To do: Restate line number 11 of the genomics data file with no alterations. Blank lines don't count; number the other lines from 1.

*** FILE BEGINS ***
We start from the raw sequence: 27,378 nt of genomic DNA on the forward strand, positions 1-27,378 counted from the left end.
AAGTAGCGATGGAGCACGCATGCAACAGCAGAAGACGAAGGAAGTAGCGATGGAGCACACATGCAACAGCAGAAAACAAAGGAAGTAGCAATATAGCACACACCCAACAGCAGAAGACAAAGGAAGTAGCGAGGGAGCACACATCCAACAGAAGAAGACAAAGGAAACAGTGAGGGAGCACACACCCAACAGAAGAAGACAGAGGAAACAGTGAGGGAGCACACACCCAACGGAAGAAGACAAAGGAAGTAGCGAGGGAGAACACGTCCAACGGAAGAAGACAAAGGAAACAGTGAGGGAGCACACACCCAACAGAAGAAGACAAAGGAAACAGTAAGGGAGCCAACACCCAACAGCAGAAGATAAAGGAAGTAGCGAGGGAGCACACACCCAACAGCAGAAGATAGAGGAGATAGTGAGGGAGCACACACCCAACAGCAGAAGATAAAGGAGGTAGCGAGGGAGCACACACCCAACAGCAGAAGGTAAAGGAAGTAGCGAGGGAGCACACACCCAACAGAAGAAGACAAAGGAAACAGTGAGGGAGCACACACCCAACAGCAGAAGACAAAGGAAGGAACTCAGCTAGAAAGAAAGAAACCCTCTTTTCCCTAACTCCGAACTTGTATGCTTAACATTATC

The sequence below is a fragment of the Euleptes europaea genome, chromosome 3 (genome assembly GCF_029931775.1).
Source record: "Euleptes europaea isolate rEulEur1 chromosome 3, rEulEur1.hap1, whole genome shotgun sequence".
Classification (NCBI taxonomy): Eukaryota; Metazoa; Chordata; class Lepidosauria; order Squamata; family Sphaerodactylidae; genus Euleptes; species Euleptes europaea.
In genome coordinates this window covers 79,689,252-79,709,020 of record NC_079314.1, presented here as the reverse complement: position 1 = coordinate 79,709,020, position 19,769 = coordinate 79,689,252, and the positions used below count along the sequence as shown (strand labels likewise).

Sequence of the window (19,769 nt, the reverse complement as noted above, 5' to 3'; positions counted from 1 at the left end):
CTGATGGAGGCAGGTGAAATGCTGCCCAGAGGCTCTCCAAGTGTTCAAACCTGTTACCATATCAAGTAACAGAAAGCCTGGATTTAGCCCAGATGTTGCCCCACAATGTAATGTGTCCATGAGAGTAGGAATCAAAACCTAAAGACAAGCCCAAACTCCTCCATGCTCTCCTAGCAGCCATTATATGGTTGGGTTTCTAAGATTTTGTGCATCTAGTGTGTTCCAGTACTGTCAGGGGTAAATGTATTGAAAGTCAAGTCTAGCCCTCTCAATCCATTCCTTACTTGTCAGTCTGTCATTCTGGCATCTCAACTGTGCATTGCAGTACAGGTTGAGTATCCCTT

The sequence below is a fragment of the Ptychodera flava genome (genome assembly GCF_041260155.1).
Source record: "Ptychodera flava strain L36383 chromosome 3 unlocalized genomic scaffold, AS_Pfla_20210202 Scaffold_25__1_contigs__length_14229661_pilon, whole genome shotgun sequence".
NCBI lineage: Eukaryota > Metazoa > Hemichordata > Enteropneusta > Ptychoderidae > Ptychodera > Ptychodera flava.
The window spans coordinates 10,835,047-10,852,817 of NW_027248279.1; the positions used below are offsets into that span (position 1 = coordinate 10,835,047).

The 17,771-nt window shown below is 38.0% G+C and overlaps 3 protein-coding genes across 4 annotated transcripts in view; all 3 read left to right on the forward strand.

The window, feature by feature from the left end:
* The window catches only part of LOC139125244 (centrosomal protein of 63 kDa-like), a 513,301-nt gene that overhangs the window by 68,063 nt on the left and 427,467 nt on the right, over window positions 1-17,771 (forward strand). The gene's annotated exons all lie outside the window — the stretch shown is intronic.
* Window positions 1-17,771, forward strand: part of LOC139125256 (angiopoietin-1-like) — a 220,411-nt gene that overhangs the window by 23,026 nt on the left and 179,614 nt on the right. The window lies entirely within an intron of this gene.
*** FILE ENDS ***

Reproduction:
NCBI lineage: Eukaryota > Metazoa > Hemichordata > Enteropneusta > Ptychoderidae > Ptychodera > Ptychodera flava.